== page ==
Diathesis–stress model  

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Train wreck at Montparnasse (October 22, 1895) by Studio Lévy and Sons.
Train wreck at Montparnasse (October 22, 1895) by Studio Lévy and Sons.

The diathesis–stress model is a psychological theory put forth in its modern form by Charles Nemeroff that explains behavior as a result of both biological and genetic factors ("nature"), and life experiences ("nurture").

This model thus assumes that a disposition towards a certain disorder may result from a combination of one's genetics and early learning. The term "diathesis" is used to refer to a genetic predisposition toward an abnormal or diseased condition. According to the model, this predisposition, in combination with certain kinds of environmental stress, results in abnormal behavior.

This theory is often applied to mental disorders, like schizophrenia, as produced by the interaction of a vulnerable hereditary predisposition with precipitating events in the environment. It was originally introduced as a means to explain some of the causes of schizophrenia.



In the diathesis–stress model, a biological or genetic vulnerability or predisposition (diathesis) interacts with the environment and life events (stressors) to trigger behaviors or psychological disorders. The greater the underlying vulnerability, the less stress is needed to trigger the behavior or disorder. Conversely, where there is a smaller genetic contribution, greater life stress is required to produce the particular result. Even so, someone with a diathesis toward a disorder will not necessarily develop the disorder. Both the diathesis and the stress are required for this to happen.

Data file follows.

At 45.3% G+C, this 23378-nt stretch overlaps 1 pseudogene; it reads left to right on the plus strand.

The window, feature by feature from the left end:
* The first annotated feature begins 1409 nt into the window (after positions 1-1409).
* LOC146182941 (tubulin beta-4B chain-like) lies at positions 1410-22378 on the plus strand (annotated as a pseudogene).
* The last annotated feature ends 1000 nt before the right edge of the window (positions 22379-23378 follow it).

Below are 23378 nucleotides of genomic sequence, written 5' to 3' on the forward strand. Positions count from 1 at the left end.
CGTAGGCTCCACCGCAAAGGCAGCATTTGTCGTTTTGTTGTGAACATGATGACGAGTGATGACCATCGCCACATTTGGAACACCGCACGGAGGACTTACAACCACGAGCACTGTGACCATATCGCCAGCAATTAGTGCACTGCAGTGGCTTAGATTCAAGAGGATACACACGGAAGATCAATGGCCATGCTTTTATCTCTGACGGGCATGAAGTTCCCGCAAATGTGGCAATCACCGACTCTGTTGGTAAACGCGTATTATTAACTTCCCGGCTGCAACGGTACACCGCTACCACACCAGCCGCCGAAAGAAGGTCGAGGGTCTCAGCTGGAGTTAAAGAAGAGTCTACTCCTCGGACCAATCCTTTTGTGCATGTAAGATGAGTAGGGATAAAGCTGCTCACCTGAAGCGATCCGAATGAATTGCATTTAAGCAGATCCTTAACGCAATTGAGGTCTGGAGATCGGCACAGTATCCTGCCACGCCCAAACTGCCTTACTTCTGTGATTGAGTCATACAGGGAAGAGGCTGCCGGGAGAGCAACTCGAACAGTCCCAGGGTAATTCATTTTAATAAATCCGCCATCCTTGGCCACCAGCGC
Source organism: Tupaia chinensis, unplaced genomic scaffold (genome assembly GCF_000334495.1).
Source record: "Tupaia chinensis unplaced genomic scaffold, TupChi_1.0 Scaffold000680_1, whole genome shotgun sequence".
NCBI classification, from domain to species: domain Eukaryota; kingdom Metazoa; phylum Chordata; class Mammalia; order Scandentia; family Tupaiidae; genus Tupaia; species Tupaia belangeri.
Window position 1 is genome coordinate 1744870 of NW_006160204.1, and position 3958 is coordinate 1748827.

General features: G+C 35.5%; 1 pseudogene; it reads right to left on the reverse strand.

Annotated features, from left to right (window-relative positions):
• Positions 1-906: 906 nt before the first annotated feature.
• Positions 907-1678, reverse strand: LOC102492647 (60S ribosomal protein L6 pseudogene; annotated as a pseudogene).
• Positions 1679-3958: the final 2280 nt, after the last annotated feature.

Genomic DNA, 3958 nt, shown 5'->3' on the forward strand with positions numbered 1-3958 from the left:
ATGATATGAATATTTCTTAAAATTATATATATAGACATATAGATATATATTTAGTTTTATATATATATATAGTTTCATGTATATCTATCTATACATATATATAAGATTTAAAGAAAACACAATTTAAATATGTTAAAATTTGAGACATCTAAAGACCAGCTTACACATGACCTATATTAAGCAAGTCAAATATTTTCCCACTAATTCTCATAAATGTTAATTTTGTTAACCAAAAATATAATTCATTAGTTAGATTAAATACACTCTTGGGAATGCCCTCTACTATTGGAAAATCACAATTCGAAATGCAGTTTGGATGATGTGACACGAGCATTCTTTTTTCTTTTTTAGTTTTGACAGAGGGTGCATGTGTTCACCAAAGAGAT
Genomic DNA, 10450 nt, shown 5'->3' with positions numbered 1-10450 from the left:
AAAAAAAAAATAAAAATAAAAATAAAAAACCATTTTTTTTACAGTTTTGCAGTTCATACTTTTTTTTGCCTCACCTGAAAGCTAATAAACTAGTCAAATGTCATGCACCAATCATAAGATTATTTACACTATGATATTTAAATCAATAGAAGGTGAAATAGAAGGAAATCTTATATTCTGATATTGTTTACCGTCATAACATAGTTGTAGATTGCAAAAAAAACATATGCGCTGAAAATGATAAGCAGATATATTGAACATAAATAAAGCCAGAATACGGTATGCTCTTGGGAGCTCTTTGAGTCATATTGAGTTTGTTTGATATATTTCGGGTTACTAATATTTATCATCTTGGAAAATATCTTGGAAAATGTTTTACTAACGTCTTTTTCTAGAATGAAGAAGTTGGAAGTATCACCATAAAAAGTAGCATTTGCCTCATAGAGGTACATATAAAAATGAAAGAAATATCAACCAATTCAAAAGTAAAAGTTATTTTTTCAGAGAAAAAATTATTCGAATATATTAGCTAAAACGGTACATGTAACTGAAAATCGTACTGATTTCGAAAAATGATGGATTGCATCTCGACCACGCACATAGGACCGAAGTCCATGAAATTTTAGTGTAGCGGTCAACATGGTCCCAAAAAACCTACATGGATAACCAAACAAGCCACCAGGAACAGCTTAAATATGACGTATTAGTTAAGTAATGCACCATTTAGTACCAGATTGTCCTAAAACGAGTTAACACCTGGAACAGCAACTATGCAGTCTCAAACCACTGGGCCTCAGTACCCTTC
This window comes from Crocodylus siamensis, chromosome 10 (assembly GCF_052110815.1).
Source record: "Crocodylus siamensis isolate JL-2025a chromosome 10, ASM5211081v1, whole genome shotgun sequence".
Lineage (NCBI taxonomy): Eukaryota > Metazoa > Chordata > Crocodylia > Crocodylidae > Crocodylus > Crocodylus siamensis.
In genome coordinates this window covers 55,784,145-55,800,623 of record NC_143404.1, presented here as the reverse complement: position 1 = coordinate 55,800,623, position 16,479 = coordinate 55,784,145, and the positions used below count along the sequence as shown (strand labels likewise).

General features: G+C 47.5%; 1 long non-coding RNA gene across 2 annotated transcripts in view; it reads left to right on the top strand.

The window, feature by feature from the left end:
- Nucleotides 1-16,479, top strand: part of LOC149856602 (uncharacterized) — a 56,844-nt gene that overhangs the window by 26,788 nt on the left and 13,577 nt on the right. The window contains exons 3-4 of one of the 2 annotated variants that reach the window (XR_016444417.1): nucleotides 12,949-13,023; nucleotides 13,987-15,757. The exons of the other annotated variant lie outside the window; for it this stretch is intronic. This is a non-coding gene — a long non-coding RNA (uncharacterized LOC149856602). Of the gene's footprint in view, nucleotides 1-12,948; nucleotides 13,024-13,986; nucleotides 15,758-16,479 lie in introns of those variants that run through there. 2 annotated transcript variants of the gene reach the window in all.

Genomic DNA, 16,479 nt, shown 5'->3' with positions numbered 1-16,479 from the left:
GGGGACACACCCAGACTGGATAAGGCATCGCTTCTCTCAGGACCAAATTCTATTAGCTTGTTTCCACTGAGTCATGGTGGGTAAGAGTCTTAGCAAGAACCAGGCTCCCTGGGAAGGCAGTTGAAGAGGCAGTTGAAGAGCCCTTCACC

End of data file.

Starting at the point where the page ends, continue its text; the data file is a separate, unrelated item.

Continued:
The stress scale was created by Holmes and Rahe. In 1967 they conducted a study into life events as stressors, in which they assigned an arbitrary rating of 50 to marriage and asked participants to rate other life events such as imprisonment, change in financial state, and death of a spouse as needing more or less re-adjustment. Ratings were based on the participants' own experiences or the perception of how others had adjusted to given life events.

Holmes and Rahe found that the more life events were experienced, the more stress was experienced and that this could be linked to a person becoming ill. Their study of life events implies Western views of success, materialism, and conformism; it would not be suitable to generalize across many different cultures.


The diathesis–stress model has been reformulated in the last 20 years as the stress–vulnerability–protective factors model, particularly by Charles Nemeroff and his colleagues in the field of early life stress effects on mood disorders.


This model has had profound benefits for people with severe and persistent mental illnesses. It has stimulated research on the common stressors that people with disorders such as schizophrenia experience. More importantly, it has stimulated research and treatment on how to mitigate this stress, and therefore reduce the expression of the diathesis, by developing protective factors, which include rigorous and nuanced psychopharmacology, skill building (especially problem solving and basic communication skills), and the development of support systems for individuals with these illnesses.

Even more importantly, the stress–vulnerability–protective factors model has allowed mental health workers, family members, and clients to create a sophisticated personal profile of what happens when the person is doing poorly (the diathesis), what hurts (the stressors), and what helps (the protective factors). This has resulted in more humane, effective, efficient, and empowering treatment interventions.

See also

Unless indicated otherwise, the text in this article is either based on Wikipedia article "Diathesis–stress model" or another language Wikipedia page thereof used under the terms of the GNU Free Documentation License; or on original research by Jahsonic and friends. See Art and Popular Culture's copyright notice.

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